NewEnergyNews: THE RACE FOR ENERGY IN 2008


Gleanings from the web and the world, condensed for convenience, illustrated for enlightenment, arranged for impact...

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    Founding Editor Herman K. Trabish



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  • MONDAY’S STUDY AT NewEnergyNews, April 19:
  • San Diego Gas & Electric’s Industry-Leading Plan To Fight Wildfires

    Wednesday, December 26, 2007


    China is expected to dominate the 2008 race for resources between the emerging giants.

    Victor Shum, analyst: "The Chinese go after their targets more aggressively and faster…"

    He Jun, analyst: "[China produces] a lot of goods for the world and needs a lot of energy to do this…This is an unstoppable trend."

    China’s oil consumption, up 5 to 10% per year since 2002, is frequently cited as a major factor in the rise of oil prices internationally. India’s consumption is not yet considered a driving force.

    What IS a driving force is the desire of an emerging middle class all over Asia and in once lagging economies in Europe to live the lifestyle Americans take for granted. It is a lifestyle that demands a lot of oil.

    As the price of oil rises, the price of New Energy becomes more competitive.

    And as more Old Energy gets consumed, the demand for more New Energy grows.

    China to lead India in 2008 energy race: analysts
    Penny MacRae, December 18, 2007 (AFP via Yahoo News)

    China and India

    To some extent, consumption can be controlled by choices about what kind of energy to go after made in China and India. (click to enlarge)

    The emerging economies of China and India will continue to drive world energy markets. China is predicted to dominate.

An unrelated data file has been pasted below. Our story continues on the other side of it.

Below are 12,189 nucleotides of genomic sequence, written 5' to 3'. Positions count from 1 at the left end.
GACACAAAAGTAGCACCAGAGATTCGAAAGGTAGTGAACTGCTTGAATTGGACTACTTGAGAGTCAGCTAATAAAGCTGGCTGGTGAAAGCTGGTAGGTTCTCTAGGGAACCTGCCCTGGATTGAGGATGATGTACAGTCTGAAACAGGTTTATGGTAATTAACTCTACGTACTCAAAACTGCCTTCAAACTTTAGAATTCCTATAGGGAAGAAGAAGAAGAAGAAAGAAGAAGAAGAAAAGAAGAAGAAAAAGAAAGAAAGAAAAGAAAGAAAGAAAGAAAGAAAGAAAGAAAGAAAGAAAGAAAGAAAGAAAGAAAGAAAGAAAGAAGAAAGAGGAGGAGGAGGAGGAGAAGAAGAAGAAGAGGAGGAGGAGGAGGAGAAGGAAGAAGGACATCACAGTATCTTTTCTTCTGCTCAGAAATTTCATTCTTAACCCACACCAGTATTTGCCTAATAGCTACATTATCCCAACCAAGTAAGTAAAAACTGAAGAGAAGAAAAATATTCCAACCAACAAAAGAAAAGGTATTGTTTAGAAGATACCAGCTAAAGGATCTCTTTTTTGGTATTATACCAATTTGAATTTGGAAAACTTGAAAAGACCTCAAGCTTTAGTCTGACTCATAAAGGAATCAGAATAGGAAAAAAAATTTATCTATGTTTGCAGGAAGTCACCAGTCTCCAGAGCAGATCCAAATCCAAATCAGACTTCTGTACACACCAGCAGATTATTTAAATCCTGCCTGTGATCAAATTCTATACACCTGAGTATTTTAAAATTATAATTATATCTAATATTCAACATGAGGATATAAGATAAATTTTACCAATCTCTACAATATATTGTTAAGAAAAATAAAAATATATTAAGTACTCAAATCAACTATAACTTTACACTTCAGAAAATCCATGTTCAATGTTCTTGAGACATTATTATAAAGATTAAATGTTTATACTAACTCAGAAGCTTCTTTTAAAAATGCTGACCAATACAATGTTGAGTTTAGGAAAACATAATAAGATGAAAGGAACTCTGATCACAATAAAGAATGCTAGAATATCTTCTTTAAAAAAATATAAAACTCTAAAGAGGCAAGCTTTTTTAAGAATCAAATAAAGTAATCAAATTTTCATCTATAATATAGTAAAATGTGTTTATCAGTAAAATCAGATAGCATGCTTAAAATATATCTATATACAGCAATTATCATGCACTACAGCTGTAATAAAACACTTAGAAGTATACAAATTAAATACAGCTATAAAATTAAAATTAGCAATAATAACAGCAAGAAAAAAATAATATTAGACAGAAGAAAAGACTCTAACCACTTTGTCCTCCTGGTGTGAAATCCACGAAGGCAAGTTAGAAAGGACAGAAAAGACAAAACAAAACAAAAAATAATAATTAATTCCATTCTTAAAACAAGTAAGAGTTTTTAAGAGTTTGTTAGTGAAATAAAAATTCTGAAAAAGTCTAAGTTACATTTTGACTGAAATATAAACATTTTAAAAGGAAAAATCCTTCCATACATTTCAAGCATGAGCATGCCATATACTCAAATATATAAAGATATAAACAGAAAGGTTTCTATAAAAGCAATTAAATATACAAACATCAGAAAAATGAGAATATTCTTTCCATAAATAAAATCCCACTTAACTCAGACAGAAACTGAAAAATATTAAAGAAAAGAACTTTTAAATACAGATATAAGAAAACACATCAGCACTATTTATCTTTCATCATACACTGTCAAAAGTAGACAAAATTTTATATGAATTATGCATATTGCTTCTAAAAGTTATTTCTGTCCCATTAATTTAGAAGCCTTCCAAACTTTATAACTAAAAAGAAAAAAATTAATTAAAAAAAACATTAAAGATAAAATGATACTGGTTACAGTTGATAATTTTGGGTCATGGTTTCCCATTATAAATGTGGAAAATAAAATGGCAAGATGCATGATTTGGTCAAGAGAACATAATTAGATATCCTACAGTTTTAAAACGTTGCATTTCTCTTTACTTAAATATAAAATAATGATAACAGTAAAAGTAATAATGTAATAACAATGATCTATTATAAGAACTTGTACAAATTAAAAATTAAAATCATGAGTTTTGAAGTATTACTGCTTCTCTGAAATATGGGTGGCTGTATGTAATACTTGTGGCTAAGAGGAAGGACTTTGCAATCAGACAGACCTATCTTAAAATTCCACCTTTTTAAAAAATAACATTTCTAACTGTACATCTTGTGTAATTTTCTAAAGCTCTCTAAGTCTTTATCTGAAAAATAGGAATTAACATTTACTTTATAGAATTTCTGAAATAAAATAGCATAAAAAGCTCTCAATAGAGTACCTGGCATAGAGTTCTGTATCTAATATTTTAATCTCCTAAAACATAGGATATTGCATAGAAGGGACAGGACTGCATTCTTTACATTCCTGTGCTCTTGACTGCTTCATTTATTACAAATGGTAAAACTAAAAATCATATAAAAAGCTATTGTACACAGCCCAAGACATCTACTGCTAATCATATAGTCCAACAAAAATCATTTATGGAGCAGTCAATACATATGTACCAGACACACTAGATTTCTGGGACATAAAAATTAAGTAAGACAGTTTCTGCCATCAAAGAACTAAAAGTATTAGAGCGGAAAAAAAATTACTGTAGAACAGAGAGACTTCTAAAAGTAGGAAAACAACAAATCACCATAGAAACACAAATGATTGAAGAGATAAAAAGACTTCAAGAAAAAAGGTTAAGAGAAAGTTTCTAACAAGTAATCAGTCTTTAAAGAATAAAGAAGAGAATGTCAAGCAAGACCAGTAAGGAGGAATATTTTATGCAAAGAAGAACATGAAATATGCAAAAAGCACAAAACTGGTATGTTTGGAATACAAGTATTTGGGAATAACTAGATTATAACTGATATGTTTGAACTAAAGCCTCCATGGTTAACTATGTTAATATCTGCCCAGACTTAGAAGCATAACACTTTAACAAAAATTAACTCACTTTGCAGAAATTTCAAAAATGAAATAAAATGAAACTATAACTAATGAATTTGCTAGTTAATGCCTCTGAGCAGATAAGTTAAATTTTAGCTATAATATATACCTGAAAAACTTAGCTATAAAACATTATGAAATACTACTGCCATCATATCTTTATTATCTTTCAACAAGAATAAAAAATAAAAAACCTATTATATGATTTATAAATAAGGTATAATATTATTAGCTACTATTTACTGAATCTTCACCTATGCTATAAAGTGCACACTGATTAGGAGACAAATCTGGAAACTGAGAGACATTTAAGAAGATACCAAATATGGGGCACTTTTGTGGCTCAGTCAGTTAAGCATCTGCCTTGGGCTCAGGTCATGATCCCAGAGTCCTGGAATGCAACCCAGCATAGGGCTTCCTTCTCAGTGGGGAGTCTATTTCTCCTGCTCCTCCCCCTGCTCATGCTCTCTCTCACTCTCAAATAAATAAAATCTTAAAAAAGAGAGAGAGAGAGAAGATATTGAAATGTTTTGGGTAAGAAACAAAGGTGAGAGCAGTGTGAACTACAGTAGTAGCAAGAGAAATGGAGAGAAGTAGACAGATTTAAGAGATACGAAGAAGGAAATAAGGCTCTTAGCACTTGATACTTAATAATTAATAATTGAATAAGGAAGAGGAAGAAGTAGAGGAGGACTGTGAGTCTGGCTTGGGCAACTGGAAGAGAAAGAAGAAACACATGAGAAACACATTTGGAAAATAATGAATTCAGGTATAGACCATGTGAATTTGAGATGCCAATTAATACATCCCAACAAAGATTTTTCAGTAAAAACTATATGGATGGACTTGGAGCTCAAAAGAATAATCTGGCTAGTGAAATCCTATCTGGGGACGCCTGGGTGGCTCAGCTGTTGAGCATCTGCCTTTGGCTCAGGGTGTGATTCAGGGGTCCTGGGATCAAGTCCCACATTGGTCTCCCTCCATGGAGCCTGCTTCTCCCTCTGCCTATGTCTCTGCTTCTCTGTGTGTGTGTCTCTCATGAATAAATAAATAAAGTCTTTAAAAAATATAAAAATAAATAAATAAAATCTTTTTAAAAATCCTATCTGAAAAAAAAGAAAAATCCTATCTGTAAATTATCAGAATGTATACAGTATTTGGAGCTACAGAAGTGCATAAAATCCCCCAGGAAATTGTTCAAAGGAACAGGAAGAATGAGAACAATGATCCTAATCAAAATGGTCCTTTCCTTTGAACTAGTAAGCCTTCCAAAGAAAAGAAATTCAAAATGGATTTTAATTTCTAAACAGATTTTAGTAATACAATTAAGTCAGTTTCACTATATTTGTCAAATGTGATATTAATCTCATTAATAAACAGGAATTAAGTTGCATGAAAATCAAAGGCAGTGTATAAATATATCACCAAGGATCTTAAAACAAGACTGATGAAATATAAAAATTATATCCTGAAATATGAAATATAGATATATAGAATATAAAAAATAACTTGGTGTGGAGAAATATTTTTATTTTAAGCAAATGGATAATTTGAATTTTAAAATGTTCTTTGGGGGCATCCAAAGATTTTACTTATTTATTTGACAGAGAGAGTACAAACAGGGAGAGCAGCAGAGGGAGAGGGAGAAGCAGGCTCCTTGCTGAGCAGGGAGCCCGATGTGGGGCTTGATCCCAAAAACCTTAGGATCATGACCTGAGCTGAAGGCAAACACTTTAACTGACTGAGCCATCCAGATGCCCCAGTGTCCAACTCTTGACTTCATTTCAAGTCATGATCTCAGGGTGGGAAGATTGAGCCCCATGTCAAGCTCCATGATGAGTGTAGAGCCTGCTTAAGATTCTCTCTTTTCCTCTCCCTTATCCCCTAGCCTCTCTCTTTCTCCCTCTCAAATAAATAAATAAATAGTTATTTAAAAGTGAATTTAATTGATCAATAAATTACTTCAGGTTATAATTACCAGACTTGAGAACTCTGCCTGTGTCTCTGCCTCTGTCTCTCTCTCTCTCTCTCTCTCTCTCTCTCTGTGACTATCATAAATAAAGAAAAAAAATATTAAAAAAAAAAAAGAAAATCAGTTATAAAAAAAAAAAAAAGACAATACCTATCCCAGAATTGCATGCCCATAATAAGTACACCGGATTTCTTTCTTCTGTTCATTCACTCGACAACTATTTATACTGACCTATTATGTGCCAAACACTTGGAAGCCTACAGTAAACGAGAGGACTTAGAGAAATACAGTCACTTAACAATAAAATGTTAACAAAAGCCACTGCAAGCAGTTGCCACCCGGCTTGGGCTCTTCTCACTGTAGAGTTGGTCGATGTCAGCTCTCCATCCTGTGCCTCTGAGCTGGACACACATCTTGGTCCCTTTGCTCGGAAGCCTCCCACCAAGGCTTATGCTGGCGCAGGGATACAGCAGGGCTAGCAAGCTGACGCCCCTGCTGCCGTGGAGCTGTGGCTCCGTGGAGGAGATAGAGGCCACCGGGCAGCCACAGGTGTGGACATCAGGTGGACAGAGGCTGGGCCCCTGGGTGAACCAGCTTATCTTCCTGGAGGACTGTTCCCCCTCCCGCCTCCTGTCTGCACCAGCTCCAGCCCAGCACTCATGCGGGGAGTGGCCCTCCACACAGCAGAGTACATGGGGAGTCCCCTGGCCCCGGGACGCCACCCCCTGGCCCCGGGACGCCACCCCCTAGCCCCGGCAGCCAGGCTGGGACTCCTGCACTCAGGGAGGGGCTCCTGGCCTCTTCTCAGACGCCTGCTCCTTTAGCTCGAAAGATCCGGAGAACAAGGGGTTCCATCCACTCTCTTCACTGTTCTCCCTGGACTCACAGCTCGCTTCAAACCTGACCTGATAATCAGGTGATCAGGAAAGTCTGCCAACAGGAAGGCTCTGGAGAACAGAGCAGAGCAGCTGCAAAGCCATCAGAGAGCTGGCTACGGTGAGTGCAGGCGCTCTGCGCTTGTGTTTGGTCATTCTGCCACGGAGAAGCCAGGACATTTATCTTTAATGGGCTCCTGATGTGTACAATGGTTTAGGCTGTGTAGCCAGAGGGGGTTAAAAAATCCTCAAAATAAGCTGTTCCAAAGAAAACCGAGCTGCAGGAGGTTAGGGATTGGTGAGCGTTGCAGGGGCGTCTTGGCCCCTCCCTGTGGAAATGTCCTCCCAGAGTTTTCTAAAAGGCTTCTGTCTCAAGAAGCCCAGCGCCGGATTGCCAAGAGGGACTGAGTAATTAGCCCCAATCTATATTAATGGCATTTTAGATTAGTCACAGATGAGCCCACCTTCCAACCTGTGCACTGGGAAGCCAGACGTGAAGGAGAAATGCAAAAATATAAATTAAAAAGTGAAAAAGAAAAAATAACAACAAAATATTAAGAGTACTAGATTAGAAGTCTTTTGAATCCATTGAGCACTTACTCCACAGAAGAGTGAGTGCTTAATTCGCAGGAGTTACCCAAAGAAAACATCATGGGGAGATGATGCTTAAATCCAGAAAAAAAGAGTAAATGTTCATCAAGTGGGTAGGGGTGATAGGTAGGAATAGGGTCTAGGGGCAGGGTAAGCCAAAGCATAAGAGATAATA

- Predictions are for 2008.
    - December 2007: China selected over India as preferred bidder for South Korea's Daewoo International's Myanmar natural gas project. (Beijing promised 1.1 billion dollars for a gas pipeline.)
    - India made gestures toward cooperation with China in 2005 but the efforts got nowhere in the context of a historic mutual suspicion.

    - World energy markets.
    - China has been and is expected to be more effective than India at capturing energy supplies in Asia, Africa and Latin America.
    - India is not giving in.

    India's dependency on imports may grow even faster than China's, thereby driving world energy prices up even more than expected. (click to enlarge)

    - India's democratic political system slows state-owned Oil and Natural Gas Corp (ONGC).
    - China used 7.16 million barrels/day in 2006 and demand is expected to exceed the US after 2010. It imports half its oil consumption.
    - India consumes 2.45 million barrels/day and imports 70%.
    - China is also outspending India. State-owned China National Petroleum Company (CNPC) invested 45 billion dollars in new energy sources between 2000 and 2005. ONGC spent 3.5 billion dollars.
    - China has been especially effective in obtaining Central Asian ex-Soviet oil and gas despite the Indian/Soviet Cold War alliance. India’s links with the new Russia have been complicated by its recent closeness to the US.
    - India has been stepping up diplomatic, trade and spending efforts to win over allies in Africa.
    - ONGC has won exploration rights in Sudan, Nigeria, Libya, Algeria and Egypt since 2004. But China has built roads, railways and petrochemical installations in Africa and has a dominating position. President Hu Jintao has made 3 African visits in less than 3 years.

    Here's the problem: Sooner or later even these developing economies will have to face the hard reality of climate change. (click to enlarge)

    - Rahul Bedi, India analyst for Jane's Defence Weekly: "The Chinese have stolen a march on the Indians. Whether it's in Myanmar or Sudan or Indonesia, the Chinese are way ahead…
    - Bedi, on India’s efforts: "But India is stepping up its pace…Indian decision-making is a little slower, China has a command economy so it's more efficient, they're not accountable to parliament... they just do it…"
    - Bedi, on Africa: "The Chinese have gone after the African market big-time, pumping in huge amounts…India just doesn't have that combination of flamboyance and aggression."


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